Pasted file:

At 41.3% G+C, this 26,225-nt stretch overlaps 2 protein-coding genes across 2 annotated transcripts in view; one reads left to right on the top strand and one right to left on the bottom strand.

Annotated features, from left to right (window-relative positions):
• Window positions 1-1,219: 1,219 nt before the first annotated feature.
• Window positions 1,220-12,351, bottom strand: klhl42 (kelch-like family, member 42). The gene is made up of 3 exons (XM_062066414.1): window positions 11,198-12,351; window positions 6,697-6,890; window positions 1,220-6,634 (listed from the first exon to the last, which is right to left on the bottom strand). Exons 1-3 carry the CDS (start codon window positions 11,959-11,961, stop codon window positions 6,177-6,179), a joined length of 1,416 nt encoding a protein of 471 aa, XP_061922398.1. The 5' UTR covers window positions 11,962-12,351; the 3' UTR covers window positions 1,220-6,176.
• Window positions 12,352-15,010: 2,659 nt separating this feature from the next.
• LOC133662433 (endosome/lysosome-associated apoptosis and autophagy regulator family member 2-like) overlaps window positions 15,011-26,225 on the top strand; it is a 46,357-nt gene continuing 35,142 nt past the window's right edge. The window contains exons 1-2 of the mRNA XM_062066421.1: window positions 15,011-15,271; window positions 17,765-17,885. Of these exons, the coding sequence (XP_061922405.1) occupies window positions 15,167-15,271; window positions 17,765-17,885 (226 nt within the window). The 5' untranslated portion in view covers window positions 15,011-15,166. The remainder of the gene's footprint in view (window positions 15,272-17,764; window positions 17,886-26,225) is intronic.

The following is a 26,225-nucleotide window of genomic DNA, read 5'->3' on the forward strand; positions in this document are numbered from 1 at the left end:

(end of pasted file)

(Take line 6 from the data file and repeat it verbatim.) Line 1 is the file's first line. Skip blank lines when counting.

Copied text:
• LOC133662433 (endosome/lysosome-associated apoptosis and autophagy regulator family member 2-like) overlaps window positions 15,011-26,225 on the top strand; it is a 46,357-nt gene continuing 35,142 nt past the window's right edge. The window contains exons 1-2 of the mRNA XM_062066421.1: window positions 15,011-15,271; window positions 17,765-17,885. Of these exons, the coding sequence (XP_061922405.1) occupies window positions 15,167-15,271; window positions 17,765-17,885 (226 nt within the window). The 5' untranslated portion in view covers window positions 15,011-15,166. The remainder of the gene's footprint in view (window positions 15,272-17,764; window positions 17,886-26,225) is intronic.